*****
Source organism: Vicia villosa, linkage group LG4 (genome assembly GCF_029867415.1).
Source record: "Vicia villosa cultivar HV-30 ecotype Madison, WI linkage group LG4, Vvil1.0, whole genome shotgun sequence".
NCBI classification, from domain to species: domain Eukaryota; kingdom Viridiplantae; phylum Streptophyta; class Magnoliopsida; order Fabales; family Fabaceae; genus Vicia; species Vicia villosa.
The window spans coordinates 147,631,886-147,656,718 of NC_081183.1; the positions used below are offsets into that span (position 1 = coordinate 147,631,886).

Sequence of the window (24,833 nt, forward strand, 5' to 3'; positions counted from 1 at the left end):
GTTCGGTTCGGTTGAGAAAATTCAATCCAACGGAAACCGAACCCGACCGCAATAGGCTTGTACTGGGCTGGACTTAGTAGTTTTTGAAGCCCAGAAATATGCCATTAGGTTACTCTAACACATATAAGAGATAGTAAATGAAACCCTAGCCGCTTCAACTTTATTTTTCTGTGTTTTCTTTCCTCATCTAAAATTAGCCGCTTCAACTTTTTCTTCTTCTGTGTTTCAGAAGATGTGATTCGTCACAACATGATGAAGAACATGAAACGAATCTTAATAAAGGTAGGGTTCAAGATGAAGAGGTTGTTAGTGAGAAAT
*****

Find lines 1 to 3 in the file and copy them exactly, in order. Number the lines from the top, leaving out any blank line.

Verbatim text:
Source organism: Vicia villosa, linkage group LG4 (genome assembly GCF_029867415.1).
Source record: "Vicia villosa cultivar HV-30 ecotype Madison, WI linkage group LG4, Vvil1.0, whole genome shotgun sequence".
NCBI classification, from domain to species: domain Eukaryota; kingdom Viridiplantae; phylum Streptophyta; class Magnoliopsida; order Fabales; family Fabaceae; genus Vicia; species Vicia villosa.